And so, it's ironic that now it's kind of reverse, since it was really written for a Chinese violinist to play with Western instruments and be able to take it to the Western orchestras. In a way, this is reversed. You know, I'm an American violinist playing the violin part, and they've reverse engineered it, you might say, to arrange it back with Chinese instruments. And it works really, really well. And so, I thought, now's my time to do The Butterfly Lovers so I can finally answer "yes" when I'm asked, "Do you play Butterfly Lovers?" So, the stars sort of aligned for it. And now I've, you know, I've done it with them, and I really have a lot of fun with this piece.
Brian McCreath It's so cool that those three other pieces, the Western pieces, are almost as much of a starting point for this project as much as The Butterfly Lovers concerto itself. And your fascination with the sounds that were coming from behind you, I mean, an orchestra that large made up of erhus and . . .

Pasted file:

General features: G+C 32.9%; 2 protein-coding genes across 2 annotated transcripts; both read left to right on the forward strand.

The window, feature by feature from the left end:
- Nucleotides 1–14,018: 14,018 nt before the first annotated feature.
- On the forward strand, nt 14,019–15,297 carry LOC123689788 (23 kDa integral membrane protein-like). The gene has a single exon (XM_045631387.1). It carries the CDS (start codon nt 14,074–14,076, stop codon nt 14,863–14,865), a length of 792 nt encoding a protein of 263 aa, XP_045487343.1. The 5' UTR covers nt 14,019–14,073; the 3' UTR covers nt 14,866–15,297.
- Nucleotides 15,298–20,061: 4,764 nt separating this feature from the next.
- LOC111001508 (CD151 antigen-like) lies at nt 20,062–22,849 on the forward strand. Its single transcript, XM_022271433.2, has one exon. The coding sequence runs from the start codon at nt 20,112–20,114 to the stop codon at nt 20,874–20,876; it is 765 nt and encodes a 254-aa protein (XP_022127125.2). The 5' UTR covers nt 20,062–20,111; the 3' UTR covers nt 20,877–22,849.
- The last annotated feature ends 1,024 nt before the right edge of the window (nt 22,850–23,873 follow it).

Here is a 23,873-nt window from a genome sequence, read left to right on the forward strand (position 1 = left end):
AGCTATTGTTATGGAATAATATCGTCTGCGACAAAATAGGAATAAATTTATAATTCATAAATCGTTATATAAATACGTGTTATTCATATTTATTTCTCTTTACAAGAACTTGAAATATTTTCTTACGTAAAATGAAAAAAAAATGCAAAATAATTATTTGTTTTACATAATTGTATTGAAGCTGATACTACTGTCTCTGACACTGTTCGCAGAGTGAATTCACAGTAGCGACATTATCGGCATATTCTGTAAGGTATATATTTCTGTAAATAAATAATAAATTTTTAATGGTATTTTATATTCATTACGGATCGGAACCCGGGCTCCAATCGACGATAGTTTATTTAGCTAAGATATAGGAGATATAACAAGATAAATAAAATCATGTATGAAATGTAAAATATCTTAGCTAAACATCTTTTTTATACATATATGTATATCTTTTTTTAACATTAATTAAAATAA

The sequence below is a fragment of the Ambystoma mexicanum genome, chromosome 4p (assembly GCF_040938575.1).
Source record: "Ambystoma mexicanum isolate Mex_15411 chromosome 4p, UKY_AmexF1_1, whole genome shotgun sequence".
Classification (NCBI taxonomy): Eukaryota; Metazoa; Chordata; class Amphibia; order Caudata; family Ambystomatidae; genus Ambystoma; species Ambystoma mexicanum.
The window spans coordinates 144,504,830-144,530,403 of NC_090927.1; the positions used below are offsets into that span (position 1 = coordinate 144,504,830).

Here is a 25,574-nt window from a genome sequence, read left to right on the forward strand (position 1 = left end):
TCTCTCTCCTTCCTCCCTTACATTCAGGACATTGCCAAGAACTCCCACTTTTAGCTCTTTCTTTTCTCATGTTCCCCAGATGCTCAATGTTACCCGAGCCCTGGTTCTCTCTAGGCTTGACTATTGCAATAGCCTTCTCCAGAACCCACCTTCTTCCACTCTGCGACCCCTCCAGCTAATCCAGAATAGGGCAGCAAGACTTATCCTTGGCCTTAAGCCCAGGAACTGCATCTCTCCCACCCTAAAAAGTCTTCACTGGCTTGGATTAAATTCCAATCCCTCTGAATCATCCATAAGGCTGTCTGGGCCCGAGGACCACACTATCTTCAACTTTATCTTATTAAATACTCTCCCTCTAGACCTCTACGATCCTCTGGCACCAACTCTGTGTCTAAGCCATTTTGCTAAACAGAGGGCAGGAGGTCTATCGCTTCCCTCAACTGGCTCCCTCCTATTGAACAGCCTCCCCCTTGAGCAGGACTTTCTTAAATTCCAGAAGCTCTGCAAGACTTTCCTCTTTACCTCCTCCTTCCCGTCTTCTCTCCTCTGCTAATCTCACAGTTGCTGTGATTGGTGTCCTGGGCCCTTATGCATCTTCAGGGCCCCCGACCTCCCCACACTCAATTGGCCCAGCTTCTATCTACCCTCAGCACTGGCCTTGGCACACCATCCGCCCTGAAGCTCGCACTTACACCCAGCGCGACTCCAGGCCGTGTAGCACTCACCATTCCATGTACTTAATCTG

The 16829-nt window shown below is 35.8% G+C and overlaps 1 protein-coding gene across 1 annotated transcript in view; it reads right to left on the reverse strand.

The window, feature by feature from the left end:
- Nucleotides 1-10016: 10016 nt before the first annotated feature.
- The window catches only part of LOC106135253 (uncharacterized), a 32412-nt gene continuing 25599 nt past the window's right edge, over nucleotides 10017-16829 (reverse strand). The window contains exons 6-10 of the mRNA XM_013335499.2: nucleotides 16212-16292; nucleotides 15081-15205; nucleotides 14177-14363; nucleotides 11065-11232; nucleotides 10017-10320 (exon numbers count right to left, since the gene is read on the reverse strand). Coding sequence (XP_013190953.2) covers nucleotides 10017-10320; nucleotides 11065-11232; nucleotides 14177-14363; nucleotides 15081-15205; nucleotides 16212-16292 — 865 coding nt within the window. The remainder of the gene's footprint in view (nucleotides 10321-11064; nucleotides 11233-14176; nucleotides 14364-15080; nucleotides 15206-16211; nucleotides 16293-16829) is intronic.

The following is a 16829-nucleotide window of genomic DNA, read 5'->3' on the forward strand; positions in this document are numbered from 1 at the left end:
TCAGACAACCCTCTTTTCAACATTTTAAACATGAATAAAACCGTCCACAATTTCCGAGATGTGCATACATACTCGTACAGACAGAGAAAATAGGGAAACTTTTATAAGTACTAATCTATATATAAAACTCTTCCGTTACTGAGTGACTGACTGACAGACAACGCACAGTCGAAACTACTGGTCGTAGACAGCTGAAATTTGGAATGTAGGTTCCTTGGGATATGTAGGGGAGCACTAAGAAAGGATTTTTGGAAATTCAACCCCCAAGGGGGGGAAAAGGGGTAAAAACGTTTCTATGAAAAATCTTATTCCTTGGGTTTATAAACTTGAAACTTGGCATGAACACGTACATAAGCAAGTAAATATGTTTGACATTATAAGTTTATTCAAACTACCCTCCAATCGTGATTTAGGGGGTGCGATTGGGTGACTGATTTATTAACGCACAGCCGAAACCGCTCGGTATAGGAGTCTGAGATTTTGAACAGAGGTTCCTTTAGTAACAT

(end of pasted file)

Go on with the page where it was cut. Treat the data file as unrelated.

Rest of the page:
Joshua Bell Yeah, it's pretty amazing
Brian McCreath . . . and pipas, yeah. Well, and so I guess that begs the question to me, when this piece that was, as you say, written with a Western orchestra in mind, I mean, the cultural history of this concerto is as fascinating to me as the music itself because of what China went through in the fifties and sixties and what these composers were trying to do in sort of merging some of the sounds that they grew up with the Western orchestral template. And so, I guess that what it begs the question is, when you began really grappling with The Butterfly Lovers concerto and you knew it would be with this amazing group from Singapore, did it affect the way that you approach your own instrument, how you play the phrases of this piece in order to bring an authenticity to it of the origin of the piece itself?
Joshua Bell Yeah, authenticity is an interesting word. It's loaded with a lot of things in classical music.
Brian McCreath [laughs] That's right, probably too tricky a word, yeah.